Coping with the trauma of gun violence
The recent school shooting in Nashville was the 130th mass shooting this year, according to a tracker from the Gun Violence Archive.
For people around the country, news of yet another shooting stirs feelings of anger, fear and frustration. While many people are resilient and are able to move past these horrific events, the vivid images and details tend to uproot any sense of safety for so many others.
That most certainly can be the case for those directly impacted by the gun violence, whether it be a survivor, family member, or first responder.
Therasa Yehling is the manager for the OSF Strive Trauma Recovery Center at OSF HealthCare Saint Anthony Medical Center in Rockford.
“This is an issue that is going to affect someone the rest of their life," she says. "They will have to learn how to manage it like any other disease, and it can affect them not only emotionally but physically.”
OSF Strive is a program for survivors of violent crime who are experiencing post-traumatic distress but are not receiving other mental health care. That includes people struggling with symptoms of anxiety, depression or Post-Traumatic Stress Disorder (PTSD) after a trauma such as gun violence, assaults, domestic violence, armed violence or robbery in which they are the victim or witness. There are OSF Strive locations in Rockford and Peoria.
But you don’t have to be directly impacted by gun violence to feel some type of effect. Yehling says most people feel some sense of attachment due, in large part, to the amount of information available to the public through various media outlets and social media.
“For anybody who hears about these stories – take, for instance, 9/11," says Yehling. "We weren't all there, but it certainly impacted us thanks to constant media feed. I think after a while, people were like, I need to turn this off. So sometimes not seeing what's in the media is important.”
In addition to putting some limits on the amount of news you consume, Yehling encourages people to focus on positive activities like listening to music, cooking, gardening or whatever helps you feel better.
- Pay attention to a range of feelings you may experience during these tough times.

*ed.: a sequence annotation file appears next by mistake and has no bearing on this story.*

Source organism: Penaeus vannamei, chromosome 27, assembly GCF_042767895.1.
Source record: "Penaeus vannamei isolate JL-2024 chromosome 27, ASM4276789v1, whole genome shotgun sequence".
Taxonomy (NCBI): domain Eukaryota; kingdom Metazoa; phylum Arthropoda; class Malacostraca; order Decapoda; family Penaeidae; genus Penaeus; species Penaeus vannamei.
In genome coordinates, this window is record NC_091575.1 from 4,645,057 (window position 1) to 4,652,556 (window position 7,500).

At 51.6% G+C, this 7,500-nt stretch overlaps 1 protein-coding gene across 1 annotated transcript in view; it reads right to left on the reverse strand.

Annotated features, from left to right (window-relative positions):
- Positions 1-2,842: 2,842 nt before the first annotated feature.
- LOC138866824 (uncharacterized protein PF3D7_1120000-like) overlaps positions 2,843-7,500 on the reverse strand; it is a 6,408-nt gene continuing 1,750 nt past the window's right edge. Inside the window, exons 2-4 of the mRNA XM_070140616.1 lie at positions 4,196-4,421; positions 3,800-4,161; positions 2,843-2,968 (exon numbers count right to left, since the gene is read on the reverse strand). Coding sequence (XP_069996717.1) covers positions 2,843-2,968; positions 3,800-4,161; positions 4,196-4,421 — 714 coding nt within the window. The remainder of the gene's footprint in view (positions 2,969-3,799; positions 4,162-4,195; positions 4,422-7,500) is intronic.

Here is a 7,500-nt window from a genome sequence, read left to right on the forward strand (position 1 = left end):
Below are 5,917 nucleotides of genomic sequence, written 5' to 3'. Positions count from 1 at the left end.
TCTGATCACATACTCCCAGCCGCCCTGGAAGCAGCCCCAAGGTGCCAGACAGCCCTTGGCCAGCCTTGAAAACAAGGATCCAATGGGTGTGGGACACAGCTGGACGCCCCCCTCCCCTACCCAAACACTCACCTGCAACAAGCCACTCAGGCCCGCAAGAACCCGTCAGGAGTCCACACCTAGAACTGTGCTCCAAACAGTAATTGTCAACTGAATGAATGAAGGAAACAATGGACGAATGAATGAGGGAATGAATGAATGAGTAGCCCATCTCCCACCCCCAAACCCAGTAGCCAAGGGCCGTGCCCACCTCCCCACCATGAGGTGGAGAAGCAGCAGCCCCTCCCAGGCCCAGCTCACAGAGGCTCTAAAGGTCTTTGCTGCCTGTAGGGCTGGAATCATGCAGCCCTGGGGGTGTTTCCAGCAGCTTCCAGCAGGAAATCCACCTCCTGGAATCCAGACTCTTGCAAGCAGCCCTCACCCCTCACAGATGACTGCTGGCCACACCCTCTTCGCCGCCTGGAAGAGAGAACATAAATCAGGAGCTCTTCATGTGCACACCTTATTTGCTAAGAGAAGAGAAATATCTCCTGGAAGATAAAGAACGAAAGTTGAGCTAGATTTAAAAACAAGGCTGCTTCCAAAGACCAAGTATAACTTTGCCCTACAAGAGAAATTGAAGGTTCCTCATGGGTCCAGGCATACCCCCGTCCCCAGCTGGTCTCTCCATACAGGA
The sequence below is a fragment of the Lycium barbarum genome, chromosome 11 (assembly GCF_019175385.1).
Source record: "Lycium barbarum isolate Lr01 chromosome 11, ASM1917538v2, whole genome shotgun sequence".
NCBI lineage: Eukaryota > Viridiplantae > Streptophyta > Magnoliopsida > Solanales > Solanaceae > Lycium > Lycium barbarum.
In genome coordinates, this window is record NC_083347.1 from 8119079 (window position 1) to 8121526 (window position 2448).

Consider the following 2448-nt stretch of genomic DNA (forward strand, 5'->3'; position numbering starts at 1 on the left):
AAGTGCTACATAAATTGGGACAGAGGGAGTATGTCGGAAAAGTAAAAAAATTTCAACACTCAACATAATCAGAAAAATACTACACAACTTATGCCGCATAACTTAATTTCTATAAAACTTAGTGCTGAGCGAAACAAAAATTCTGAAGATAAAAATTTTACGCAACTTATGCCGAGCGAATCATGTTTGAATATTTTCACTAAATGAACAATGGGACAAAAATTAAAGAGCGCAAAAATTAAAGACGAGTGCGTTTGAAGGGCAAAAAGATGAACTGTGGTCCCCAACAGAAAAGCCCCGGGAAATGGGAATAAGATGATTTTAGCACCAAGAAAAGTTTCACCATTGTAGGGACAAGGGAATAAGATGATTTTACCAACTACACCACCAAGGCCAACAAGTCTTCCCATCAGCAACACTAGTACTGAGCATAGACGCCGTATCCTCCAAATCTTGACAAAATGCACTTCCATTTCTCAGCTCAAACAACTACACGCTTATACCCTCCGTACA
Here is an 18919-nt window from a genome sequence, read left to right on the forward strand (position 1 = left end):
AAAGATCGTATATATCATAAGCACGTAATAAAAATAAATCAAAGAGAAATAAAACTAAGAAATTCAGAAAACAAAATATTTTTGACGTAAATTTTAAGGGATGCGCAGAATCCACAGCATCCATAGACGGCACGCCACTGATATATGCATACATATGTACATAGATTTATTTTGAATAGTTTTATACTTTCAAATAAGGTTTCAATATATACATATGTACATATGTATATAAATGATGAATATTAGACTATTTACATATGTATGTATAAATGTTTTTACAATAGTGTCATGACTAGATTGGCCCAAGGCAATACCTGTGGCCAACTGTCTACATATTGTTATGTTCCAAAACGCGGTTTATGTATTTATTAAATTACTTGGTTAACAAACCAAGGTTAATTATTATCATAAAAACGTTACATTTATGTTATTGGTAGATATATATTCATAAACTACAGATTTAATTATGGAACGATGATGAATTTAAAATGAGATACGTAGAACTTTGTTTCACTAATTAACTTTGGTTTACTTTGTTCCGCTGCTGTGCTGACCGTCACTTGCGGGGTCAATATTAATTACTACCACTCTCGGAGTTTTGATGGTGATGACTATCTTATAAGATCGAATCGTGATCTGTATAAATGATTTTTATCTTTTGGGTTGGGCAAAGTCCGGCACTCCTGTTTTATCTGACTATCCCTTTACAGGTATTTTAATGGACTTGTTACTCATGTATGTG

- Take time to focus on self-care such as eating, sleeping, and exercise.
- Stay patient with people who are experiencing their own grief.
- Stay in touch with family and friends
- Seek professional help
Yehling recommends creating an emotional safety plan, which means knowing who you can call on when you’re feeling triggered by the events, or finding an in-person or online support group.
“It's okay to talk to somebody if you're not feeling right," says Yehling. “If you’re feeling off, you don't know how to put it into words, go talk to somebody. Maybe they'll help you sort that out. It's just when you're not able to function the way you used to, or it's just worse than it's ever been before.”
The most important thing to remember, Yehling adds, is there is no time limit when it comes to the healing process – especially for those who’ve been touched by gun violence. And it’s okay to set boundaries and limits on what you can and cannot do to help yourself on any given day.
“Do what you can to manage this," says Yehling. "Don't be afraid of it, and have that acceptance that you are fine. It’s the event that's not normal. Seek the help that you need and go for it. If you can learn to manage the symptoms like anything else, you can live a very good life. It can be done.”
For more information, contact OSF Strive.
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